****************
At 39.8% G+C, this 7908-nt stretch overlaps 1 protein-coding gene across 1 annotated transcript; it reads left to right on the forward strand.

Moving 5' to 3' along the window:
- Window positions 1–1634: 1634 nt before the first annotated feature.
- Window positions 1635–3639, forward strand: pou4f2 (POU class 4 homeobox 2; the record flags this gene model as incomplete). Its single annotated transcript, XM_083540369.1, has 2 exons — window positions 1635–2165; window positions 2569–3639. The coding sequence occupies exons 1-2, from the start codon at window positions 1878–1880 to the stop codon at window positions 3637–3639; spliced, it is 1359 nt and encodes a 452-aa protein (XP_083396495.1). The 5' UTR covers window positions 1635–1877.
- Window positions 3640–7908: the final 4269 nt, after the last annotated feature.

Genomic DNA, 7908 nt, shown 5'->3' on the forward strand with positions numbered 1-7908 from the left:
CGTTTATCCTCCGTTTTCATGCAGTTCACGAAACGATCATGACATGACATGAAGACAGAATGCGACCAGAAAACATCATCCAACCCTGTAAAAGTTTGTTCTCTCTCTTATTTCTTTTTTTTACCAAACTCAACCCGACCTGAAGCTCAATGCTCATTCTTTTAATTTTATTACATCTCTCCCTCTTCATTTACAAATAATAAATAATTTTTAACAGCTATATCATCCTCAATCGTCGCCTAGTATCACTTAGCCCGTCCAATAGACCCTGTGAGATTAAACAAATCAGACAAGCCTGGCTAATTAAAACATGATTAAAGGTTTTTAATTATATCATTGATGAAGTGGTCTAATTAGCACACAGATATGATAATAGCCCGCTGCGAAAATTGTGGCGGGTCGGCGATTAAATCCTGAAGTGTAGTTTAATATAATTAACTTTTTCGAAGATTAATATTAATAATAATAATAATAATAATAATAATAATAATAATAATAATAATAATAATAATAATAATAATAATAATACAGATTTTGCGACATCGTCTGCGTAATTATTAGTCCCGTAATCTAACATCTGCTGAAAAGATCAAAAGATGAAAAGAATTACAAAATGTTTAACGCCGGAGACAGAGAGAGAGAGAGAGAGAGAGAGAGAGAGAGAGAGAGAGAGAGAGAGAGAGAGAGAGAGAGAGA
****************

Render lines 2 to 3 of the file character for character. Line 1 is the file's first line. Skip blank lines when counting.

Moving 5' to 3' along the window:
- Window positions 1–1634: 1634 nt before the first annotated feature.